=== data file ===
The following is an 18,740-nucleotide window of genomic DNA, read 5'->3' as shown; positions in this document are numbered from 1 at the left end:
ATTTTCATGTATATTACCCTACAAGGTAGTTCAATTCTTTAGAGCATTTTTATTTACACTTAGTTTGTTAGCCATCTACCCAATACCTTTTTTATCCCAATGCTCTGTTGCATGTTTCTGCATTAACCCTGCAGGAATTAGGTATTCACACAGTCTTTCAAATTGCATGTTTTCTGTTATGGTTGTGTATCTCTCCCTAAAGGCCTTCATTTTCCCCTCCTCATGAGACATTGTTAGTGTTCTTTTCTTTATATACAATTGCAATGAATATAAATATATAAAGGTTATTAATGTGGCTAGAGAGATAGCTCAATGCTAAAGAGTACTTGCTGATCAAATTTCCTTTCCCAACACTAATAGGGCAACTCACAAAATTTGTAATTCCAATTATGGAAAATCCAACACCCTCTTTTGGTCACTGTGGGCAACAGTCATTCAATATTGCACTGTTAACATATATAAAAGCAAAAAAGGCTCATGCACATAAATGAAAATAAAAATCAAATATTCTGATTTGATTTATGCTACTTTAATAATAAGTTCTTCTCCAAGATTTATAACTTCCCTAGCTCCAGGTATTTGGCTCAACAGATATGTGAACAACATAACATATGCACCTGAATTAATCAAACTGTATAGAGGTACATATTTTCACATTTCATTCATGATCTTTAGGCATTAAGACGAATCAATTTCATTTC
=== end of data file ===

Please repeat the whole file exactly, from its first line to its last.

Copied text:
The following is an 18,740-nucleotide window of genomic DNA, read 5'->3' as shown; positions in this document are numbered from 1 at the left end:
ATTTTCATGTATATTACCCTACAAGGTAGTTCAATTCTTTAGAGCATTTTTATTTACACTTAGTTTGTTAGCCATCTACCCAATACCTTTTTTATCCCAATGCTCTGTTGCATGTTTCTGCATTAACCCTGCAGGAATTAGGTATTCACACAGTCTTTCAAATTGCATGTTTTCTGTTATGGTTGTGTATCTCTCCCTAAAGGCCTTCATTTTCCCCTCCTCATGAGACATTGTTAGTGTTCTTTTCTTTATATACAATTGCAATGAATATAAATATATAAAGGTTATTAATGTGGCTAGAGAGATAGCTCAATGCTAAAGAGTACTTGCTGATCAAATTTCCTTTCCCAACACTAATAGGGCAACTCACAAAATTTGTAATTCCAATTATGGAAAATCCAACACCCTCTTTTGGTCACTGTGGGCAACAGTCATTCAATATTGCACTGTTAACATATATAAAAGCAAAAAAGGCTCATGCACATAAATGAAAATAAAAATCAAATATTCTGATTTGATTTATGCTACTTTAATAATAAGTTCTTCTCCAAGATTTATAACTTCCCTAGCTCCAGGTATTTGGCTCAACAGATATGTGAACAACATAACATATGCACCTGAATTAATCAAACTGTATAGAGGTACATATTTTCACATTTCATTCATGATCTTTAGGCATTAAGACGAATCAATTTCATTTC